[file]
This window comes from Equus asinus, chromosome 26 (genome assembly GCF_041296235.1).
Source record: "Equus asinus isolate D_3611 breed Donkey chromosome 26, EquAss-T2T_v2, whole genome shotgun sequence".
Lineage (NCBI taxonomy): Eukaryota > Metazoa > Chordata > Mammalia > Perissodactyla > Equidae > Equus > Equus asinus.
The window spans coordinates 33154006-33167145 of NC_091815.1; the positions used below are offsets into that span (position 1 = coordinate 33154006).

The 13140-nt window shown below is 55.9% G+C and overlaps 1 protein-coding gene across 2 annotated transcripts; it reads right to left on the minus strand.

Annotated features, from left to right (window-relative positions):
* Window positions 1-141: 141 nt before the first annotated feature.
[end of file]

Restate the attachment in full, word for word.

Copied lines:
This window comes from Equus asinus, chromosome 26 (genome assembly GCF_041296235.1).
Source record: "Equus asinus isolate D_3611 breed Donkey chromosome 26, EquAss-T2T_v2, whole genome shotgun sequence".
Lineage (NCBI taxonomy): Eukaryota > Metazoa > Chordata > Mammalia > Perissodactyla > Equidae > Equus > Equus asinus.
The window spans coordinates 33154006-33167145 of NC_091815.1; the positions used below are offsets into that span (position 1 = coordinate 33154006).

The 13140-nt window shown below is 55.9% G+C and overlaps 1 protein-coding gene across 2 annotated transcripts; it reads right to left on the minus strand.

Annotated features, from left to right (window-relative positions):
* Window positions 1-141: 141 nt before the first annotated feature.